New at purchasing cat food? Or maybe just want to improve your friend's diet? We are here to help!
Buying cat food can be tricky, especially if you are not used to it. Giving your cat the right type of food will make sure that it's health stay good for life. Essentially, you should look for food based on your cat age and healthy, this way it will get the nutrients and energy to thrive. First thing you need to do is check for meat proteins. Why? Cats are obligate carnivores, which means that they need muscle-based food in their diets.
The ASPCA Animal Poison Control Center (APCC) says that a vegan diet is not appropriate for cats, they aren't adapted to it, some cats munch on grass or other plants, but most biologists agree that such roughage serves only as a digestive aid and provides limited if any nutritional value.
Feeding a cat a plant-based diet is a lot like feeding a cow a meat-based diet, their digestive system isn't built to digest it, they require essential nutrients that only meat can provide to them, including taurine, arachidonic acid, vitamin A and vitamin B12.
So they meet their nutritional needs by consuming small prey such as rodents, birds and small reptiles and amphibians, this is why they have a higher protein requirement than many other mammals.
Without a steady supply of these nutrients, cats can suffer from liver and heart problems, not to mention skin irritation and hearing loss.
There is also a very specific and common problem that can affect the cat health when we are talking about vegan diets, that is the deficiency of the essential amino acid called Taurine.
We say that amino acid is essential when the body can’t synthesize it, and it must be ingested through diet.
Humans and dogs can produce it, but cats are unable to do it and require a direct source from animal products, where the taurine is found. Such as meat, milk, eggs, etc.
Cats that aren’t fed with food that contains animal food in it can develop a taurine deficiency. It can affect the heart, developing a heart issue known as dilated cardiomyopathy or DCM. That happens when the heart muscle becomes very thin and weak, preventing them from pumping blood and supplying oxygen to the body normally. This can be a fatal disease if not corrected on early stages.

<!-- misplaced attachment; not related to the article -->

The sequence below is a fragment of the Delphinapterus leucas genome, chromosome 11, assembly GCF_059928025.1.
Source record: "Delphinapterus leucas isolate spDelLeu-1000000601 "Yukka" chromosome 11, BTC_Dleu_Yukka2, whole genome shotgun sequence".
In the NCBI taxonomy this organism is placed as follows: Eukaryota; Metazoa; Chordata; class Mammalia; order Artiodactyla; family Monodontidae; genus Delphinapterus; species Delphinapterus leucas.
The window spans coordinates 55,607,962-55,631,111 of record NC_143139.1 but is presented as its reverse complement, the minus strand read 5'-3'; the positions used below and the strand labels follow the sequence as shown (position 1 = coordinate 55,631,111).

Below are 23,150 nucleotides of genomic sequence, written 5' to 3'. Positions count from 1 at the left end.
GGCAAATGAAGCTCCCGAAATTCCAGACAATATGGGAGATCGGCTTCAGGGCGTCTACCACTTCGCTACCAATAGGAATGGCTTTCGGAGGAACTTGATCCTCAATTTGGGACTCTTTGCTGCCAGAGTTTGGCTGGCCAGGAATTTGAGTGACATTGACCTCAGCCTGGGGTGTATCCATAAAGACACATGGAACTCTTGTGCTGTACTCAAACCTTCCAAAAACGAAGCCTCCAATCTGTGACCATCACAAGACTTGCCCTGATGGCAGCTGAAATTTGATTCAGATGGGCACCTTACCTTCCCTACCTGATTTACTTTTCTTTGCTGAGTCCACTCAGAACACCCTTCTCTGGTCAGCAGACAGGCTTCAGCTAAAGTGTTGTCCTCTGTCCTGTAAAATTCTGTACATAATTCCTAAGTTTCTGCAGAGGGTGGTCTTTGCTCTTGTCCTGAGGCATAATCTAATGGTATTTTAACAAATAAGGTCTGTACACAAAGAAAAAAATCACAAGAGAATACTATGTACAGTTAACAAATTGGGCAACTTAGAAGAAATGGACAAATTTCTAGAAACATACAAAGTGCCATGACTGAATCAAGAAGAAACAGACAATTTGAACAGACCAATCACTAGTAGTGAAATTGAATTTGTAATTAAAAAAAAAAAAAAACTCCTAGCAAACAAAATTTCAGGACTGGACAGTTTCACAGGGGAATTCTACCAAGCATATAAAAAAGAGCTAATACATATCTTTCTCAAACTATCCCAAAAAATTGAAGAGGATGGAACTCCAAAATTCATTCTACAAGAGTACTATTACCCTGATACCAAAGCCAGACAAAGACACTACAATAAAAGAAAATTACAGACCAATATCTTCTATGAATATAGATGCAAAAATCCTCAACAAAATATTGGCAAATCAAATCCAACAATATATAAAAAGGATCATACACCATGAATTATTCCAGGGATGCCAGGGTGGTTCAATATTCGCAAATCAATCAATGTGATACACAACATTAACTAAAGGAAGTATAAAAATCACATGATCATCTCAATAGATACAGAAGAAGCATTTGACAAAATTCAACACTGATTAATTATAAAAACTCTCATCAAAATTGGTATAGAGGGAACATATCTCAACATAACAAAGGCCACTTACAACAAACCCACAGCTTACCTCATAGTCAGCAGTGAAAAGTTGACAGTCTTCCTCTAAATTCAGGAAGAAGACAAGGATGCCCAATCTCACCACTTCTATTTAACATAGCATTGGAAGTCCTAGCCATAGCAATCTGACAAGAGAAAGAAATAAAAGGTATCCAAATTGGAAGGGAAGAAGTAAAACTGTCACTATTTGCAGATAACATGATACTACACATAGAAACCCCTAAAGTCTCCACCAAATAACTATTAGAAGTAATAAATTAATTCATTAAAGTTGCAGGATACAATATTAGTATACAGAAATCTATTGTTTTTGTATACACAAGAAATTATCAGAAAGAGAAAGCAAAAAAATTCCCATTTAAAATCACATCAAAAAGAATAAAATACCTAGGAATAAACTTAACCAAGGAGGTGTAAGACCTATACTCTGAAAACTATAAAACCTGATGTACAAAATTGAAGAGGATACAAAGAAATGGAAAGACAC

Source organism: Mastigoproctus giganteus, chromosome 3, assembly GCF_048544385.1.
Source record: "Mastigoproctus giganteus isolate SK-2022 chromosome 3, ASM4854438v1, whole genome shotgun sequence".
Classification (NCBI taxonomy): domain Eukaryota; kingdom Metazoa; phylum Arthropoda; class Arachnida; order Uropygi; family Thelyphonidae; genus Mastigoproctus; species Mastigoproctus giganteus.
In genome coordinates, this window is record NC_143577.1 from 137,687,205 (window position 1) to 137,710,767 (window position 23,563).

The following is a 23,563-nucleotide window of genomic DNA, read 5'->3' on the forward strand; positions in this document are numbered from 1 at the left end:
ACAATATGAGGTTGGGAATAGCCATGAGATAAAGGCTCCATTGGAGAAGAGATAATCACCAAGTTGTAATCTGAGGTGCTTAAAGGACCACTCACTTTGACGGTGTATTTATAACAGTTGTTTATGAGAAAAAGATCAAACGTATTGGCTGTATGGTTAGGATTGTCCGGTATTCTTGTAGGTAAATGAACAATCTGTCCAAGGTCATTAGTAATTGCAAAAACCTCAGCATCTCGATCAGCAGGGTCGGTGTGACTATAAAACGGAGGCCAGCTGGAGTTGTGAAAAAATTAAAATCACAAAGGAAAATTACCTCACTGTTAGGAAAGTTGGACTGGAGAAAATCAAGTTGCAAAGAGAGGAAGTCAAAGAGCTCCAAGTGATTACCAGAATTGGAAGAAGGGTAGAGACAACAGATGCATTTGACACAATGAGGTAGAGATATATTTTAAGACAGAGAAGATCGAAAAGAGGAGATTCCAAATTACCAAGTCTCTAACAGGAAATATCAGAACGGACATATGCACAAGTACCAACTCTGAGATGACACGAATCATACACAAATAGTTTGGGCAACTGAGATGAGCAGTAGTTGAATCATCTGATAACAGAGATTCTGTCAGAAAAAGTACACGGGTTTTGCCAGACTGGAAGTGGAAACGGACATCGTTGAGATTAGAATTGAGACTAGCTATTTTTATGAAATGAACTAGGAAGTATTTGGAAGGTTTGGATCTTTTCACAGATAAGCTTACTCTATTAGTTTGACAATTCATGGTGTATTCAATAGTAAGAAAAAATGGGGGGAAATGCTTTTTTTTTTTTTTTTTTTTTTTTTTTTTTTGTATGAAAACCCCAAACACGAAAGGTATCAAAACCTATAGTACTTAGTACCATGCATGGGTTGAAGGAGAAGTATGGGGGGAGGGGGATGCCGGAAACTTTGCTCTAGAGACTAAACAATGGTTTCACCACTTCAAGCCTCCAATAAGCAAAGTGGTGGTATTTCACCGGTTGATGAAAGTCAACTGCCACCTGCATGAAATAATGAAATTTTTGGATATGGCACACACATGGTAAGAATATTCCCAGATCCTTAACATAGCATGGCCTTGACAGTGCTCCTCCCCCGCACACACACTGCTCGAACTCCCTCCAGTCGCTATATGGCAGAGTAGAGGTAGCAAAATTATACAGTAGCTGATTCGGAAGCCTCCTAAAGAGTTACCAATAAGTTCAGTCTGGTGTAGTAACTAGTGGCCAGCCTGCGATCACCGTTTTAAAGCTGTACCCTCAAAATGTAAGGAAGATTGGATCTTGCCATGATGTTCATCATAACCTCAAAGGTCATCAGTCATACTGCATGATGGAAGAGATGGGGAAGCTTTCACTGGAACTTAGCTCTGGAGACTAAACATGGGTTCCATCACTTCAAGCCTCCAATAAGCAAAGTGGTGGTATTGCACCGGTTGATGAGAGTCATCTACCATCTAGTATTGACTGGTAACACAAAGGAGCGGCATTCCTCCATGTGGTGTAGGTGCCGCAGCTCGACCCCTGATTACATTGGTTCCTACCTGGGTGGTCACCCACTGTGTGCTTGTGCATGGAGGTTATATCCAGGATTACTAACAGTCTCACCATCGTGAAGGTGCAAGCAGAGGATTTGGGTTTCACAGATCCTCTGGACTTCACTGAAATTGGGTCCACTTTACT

You also need to choose between canned and wet food, here is some information to help you with this choice.
Is more economical
Is convenient because you can leave it out and it doesn’t spoil as easily
Is energy dense, meaning a cat can consume lots of calories quickly
Has about 10% moisture content
Tends to have more carbohydrates and less protein than wet food
Maybe only slightly better than canned food at preventing dental disease
In the wild, carbohydrates are only about five percent of a cat’s diet, and many low-quality dry foods contain a lot of fillers, used as a cost-savings since they’re a cheaper ingredient than meat, therefore cats that eat only dry food are more prone to obesity and diabetes.
This type of food has only 10% of its content made of water, this way cats may become chronically dehydrated, which contributes to health problems like Chronic Renal Failure (CRF) and urinary crystals.
If you feed your cat dry food, it should drink approximately one cup of water for every ten pounds of body weight in a 24-hour period in order to prevent the dehydration.
Is more expensive
Can spoil more easily and requires refrigeration after opening
Is less energy dense than dry food
Has up to 78% moisture content
Tends to have more fat and protein - especially animal protein - and fewer carbohydrates than dry food
All the food brands must provide guaranteed minimum percentages of crude protein and crude fat and maximum percentages of crude fiber and moisture.